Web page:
Henry I unexpectedly died near Lyons-la-Forêt in December 1135, following which Empress Matilda and Geoffrey marched into southern Normandy and seized a number of key castles. However, they were facing increasing resistance from many Anglo-Norman barons and some claim that her third pregnancy also affected her advances.
In the meantime, Stephen of Blois, the nephew of Henry I, made his claim on the throne and marched to London, where he was proclaimed the new monarch by the crowds. Stephen was coronated in late December 1135, and in early 1136, Geoffrey invaded Normandy with the intent of raiding and burning estates rather than trying to hold the territory.
Stephen's attempt at retaking the castles taken by Matilda failed due to the infighting between his Flemish mercenary forces and the local Norman barons. As he signed a truce with Geoffrey, Matilda's uncle, David I of Scotland, invaded the north of England, and Stephen's attempt at resistance again failed due to several revolts.
After Matilda's half-brother, Robert of Gloucester, revolted against Stephen in 1138 and declared his support for Matilda, it started the descent into civil war in England, which became known as 'The Anarchy'. Stephen won the Battle of the Standard against David's forces, but David still occupied most of the north, and while Stephen attempted to regain control of Gloucestershire, Robert persuaded Matilda to invade England herself.
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Empress Matilda and Robert finally landed at Arundel in September 30, 1139, but as Robert marched north-west to gain further support, Stephen laid siege on Arundel Castle, trapping Matilda. Under unknown circumstances, Stephen agreed to a truce allowing Matilda and her knights to rejoin Robert in Bristol, following which she set up court in nearby Gloucester.
Matilda gained a major victory at the Battle of Lincoln in 1141 when Robert and the Welsh forces overwhelmed Stephen and took him in custody. She was subsequently declared 'Lady of England and Normandy' by the clergy, but her preparations for coronation in London were jeopardized by a revolt in the city that she barely escaped.
As she retreated to Oxford, Stephen's wife and her cousin, Queen Matilda raised an army and encircled Matilda's army in Winchester, during which Robert was captured, even though the Empress escaped. The two sides eventually exchanged Stephen and Robert, following which Stephen was coroneted at Christmas 1141 with support from the church council.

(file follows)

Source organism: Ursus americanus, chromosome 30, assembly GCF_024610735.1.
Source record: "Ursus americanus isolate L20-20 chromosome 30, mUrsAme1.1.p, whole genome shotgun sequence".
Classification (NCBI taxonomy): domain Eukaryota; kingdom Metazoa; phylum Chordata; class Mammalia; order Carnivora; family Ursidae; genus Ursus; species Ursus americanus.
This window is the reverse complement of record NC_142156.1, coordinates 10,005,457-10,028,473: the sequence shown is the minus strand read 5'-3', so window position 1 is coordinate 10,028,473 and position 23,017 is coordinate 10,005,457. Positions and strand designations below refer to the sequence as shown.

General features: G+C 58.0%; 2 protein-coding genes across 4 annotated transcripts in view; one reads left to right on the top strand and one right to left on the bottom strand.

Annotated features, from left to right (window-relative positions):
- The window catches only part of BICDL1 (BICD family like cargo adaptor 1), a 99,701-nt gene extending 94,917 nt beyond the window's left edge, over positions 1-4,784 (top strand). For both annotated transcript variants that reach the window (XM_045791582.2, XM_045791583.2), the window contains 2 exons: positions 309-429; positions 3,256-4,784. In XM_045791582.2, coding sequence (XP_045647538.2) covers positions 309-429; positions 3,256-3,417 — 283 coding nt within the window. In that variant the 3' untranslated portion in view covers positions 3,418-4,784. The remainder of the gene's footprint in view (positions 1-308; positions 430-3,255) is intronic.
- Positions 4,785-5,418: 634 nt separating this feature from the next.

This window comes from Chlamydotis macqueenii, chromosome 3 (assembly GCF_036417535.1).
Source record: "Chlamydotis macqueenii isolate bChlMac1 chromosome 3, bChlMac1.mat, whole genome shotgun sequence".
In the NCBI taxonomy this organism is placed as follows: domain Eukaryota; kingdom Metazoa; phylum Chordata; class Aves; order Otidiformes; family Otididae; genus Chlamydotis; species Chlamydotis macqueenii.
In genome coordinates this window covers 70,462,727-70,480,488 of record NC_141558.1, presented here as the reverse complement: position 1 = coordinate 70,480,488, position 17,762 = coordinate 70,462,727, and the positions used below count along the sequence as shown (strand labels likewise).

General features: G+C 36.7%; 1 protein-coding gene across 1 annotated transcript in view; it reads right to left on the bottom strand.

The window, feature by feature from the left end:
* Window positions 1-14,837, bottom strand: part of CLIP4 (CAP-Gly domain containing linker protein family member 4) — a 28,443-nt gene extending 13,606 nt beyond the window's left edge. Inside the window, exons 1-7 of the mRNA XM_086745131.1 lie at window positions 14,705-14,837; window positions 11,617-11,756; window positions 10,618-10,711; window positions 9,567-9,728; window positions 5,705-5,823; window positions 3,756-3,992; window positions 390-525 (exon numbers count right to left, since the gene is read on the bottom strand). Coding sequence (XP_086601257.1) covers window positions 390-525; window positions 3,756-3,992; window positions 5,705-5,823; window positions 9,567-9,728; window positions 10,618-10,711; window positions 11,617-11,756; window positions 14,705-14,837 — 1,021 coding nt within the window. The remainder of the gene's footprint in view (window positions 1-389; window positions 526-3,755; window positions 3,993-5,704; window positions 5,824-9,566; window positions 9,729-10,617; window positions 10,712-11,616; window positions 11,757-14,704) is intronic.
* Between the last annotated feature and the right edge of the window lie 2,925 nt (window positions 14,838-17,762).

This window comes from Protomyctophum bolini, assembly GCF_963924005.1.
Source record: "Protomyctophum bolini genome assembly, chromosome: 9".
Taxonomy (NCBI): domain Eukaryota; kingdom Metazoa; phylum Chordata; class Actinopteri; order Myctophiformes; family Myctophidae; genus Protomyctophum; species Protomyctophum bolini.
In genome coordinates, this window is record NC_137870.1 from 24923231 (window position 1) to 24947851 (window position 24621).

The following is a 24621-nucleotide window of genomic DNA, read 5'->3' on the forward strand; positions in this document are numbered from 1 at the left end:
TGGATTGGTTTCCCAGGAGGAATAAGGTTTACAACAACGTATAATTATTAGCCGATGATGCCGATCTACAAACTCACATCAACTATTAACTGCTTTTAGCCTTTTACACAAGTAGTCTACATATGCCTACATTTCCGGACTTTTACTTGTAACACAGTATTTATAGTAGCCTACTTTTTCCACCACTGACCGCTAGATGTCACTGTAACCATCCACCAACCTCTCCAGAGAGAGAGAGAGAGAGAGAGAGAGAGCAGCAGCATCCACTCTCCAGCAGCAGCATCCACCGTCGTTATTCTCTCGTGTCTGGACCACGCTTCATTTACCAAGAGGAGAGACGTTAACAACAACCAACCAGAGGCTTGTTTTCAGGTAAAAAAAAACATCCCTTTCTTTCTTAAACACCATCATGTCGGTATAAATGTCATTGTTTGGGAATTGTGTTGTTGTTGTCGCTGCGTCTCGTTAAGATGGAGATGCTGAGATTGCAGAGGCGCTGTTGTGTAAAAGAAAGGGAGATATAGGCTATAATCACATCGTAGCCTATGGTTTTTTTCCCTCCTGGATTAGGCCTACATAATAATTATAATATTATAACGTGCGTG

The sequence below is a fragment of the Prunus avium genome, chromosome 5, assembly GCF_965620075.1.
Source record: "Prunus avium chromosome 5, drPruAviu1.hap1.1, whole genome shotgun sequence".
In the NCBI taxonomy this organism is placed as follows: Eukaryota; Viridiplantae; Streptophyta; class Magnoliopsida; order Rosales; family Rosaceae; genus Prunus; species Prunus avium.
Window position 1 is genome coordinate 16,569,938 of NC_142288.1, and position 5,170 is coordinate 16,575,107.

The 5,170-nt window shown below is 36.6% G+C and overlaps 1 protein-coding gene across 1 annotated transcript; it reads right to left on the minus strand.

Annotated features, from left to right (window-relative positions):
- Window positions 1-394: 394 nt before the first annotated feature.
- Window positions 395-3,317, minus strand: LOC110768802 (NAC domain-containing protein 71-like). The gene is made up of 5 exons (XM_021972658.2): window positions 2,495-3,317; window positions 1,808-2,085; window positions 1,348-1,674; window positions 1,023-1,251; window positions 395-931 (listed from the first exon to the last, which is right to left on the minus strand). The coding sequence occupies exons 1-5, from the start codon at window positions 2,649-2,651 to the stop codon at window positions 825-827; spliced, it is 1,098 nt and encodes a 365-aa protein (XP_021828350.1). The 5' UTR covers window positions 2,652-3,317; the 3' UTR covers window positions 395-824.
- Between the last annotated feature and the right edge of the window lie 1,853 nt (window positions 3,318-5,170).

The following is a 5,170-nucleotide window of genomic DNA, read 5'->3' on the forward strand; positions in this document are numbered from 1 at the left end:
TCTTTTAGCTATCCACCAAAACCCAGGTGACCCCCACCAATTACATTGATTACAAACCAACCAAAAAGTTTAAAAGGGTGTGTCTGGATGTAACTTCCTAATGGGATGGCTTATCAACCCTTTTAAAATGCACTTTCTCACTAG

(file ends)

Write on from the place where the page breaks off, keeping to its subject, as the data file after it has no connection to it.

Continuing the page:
Matilda subsequently escaped Stephen's siege on the Oxford Castle and later Robert besieged Stephen in 1143 at Wilton Castle, nearly capturing him again, which pushed the conflict towards a stalemate. After Robert died peacefully in 1147, she returned to Normandy in 1148 amidst continued conflicts with the church.
During the civil war in England, Geoffrey of Anjou had gained considerable influence in southern Normandy through repeated invasions. As Matilda involved herself in the administration of Normandy, Geoffrey campaigned for Henry II's right to the English throne in Rome, gradually shifting the opinion within the English Church.
Before Geoffrey died unexpectedly in 1151, he and Matilda also made peace with French King Louis VII, who in return supported Henry's rights to Normandy. Meanwhile, Henry returned to England with a small army, but the Church brokered a truce between him and Stephen, who adopted him as his son and successor before his death in 1154.
Later Life & Death
Empress Matilda, aside from governing Normandy, often helped her son in administration during his early reign and was involved in dealing with several diplomatic crises.
She died on September 10, 1167, and was buried under the high altar at the abbey of Bec-Hellouin, but her tomb got destructed and reconstructed several times in the future.
The epitaph in Empress Matilda's tomb read "Great by birth, greater by marriage, greatest in her offspring: here lies Matilda, the daughter, wife, and mother of Henry", a famous contemporary phrase about her.